The British government has promised to call a new election to Northern Ireland’s parliament within the next 12 weeks in a bid to break a political impasse that could eventually see direct governance from London.
The British government declined to set a date for the vote, which is likely to put a spotlight on the deep political divisions over post-Brexit trade rules.
“I’m under a legal duty to call an election within 12 weeks,” Chris Heaton-Harris, British government minister responsible for Northern Ireland told the press during a meeting in Belfast.
“You’ll hear more from me on that particular point next week,” he added.
The media in Northern Ireland are pointing to December 15th as the most likely date for the vote.
Northern Ireland has had absence of a functioning devolved government since February when the loyalist Democratic Unionist Party began a boycott of power-sharing in protest aimed at post-Brexit trading rules.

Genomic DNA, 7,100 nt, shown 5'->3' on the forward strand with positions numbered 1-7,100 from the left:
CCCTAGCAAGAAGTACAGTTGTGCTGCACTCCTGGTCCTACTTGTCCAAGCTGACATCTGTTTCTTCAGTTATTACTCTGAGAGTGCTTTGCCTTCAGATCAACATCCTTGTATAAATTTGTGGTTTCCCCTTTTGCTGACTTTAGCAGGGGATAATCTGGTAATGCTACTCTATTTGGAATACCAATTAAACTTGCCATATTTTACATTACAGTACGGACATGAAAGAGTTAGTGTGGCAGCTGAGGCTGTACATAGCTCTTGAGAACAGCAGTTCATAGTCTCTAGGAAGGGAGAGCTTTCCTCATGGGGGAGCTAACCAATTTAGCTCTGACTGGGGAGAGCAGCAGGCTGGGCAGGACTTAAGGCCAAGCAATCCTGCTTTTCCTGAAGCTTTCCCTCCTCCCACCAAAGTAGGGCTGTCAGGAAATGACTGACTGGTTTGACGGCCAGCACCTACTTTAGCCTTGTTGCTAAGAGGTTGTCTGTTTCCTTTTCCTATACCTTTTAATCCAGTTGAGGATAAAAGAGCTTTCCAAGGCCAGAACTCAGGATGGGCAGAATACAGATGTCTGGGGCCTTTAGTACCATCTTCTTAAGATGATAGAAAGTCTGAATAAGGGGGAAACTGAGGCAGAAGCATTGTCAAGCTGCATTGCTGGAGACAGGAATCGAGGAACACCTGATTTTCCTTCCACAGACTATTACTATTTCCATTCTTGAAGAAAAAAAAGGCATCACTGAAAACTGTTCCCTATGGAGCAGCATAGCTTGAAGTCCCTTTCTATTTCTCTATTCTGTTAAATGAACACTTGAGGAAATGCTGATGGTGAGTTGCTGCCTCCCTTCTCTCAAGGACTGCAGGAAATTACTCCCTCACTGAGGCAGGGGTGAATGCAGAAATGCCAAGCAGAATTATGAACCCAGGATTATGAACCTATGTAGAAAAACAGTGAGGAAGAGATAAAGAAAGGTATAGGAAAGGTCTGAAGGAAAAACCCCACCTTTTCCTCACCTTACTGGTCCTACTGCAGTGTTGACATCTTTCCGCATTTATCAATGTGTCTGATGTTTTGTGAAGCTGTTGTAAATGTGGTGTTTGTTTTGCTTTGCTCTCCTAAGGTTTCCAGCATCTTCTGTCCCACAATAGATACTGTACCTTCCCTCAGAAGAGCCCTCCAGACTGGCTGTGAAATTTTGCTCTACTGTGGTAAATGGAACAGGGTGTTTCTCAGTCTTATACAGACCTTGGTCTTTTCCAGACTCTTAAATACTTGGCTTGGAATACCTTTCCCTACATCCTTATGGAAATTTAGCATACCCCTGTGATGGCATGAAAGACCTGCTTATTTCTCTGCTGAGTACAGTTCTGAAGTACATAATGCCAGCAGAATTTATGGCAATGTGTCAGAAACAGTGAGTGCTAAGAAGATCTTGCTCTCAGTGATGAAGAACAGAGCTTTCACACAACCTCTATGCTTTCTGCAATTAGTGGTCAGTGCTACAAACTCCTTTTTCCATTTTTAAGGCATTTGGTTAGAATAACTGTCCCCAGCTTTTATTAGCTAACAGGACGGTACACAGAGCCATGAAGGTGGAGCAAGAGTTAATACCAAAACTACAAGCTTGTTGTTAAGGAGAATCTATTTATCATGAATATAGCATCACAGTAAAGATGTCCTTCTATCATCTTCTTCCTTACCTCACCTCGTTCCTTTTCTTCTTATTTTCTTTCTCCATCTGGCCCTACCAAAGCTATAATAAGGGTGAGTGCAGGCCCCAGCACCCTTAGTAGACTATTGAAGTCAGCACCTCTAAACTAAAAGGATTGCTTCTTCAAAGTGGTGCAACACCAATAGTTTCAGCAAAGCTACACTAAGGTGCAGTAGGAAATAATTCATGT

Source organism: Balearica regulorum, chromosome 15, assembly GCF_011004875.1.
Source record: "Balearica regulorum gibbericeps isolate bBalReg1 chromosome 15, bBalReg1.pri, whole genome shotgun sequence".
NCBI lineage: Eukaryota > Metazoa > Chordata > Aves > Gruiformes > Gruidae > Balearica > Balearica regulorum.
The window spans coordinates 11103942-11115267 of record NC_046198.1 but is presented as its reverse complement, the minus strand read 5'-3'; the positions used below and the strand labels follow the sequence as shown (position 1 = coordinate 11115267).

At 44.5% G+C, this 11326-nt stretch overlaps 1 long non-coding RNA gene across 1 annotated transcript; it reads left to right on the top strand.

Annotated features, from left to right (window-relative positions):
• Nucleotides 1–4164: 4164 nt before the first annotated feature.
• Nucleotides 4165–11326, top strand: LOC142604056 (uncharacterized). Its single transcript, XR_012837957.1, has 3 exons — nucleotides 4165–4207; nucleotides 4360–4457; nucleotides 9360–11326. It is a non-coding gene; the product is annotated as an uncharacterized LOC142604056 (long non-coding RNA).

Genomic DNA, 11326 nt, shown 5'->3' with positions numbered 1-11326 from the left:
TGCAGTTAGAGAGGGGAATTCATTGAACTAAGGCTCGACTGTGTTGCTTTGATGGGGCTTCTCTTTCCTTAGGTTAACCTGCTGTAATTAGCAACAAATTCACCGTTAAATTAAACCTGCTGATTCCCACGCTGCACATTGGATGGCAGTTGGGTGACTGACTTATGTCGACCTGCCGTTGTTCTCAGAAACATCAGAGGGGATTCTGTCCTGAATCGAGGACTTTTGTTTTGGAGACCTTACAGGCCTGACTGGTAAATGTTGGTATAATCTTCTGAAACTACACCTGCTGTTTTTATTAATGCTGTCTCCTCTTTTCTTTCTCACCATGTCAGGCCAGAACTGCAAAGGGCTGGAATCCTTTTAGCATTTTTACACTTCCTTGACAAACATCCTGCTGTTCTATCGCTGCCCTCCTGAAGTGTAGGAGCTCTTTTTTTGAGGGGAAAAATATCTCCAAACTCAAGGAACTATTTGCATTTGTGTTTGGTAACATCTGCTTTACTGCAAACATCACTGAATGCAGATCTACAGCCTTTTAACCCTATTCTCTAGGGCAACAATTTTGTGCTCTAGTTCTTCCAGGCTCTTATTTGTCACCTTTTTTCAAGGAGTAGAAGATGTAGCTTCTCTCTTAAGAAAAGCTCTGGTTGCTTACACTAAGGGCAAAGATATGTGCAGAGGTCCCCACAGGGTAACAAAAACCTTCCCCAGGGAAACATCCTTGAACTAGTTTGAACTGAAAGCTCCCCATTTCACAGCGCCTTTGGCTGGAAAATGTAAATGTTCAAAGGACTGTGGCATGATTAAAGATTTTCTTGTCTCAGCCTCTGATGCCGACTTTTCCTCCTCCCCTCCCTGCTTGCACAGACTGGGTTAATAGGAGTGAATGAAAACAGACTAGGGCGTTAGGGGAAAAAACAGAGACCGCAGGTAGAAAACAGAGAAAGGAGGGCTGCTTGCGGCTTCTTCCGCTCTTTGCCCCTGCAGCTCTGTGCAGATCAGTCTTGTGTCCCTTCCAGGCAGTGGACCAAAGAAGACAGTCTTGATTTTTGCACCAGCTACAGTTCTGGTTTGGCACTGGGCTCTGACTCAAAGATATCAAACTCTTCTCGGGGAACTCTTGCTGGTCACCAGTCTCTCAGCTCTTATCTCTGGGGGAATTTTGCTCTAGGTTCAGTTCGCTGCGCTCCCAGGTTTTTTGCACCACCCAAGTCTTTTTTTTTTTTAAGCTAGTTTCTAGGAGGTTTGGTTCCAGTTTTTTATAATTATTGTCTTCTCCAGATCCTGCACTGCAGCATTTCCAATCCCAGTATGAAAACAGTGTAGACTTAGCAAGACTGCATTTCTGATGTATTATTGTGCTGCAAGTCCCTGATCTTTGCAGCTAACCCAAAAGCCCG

Elections held in May, when Irish nationalist rivals from Sinn Fein prevailed and took the most seats, failed to break the deadlock. The British government announced it is legally obliged to call a new election after 24 weeks, thetime frame having ended last Thursday.
The region’s main political parties informed they expect the vote will not change the situation and the overall process could anger the voters.
The DUP says it will not join a power-sharing government, which is compulsory in Northern Ireland, until their concerns about the post-Brexit trading arrangements under the Northern Ireland Protocol of Britain’s EU divorce agreement are addressed.
Following a lengthy stalemate, Britain and the EU resumed talks earlier this month on how to fix problems with the protocol, and Irish officials had been reporting encouraging signs before Sunak replaced Liz Truss as British leader on Monday.
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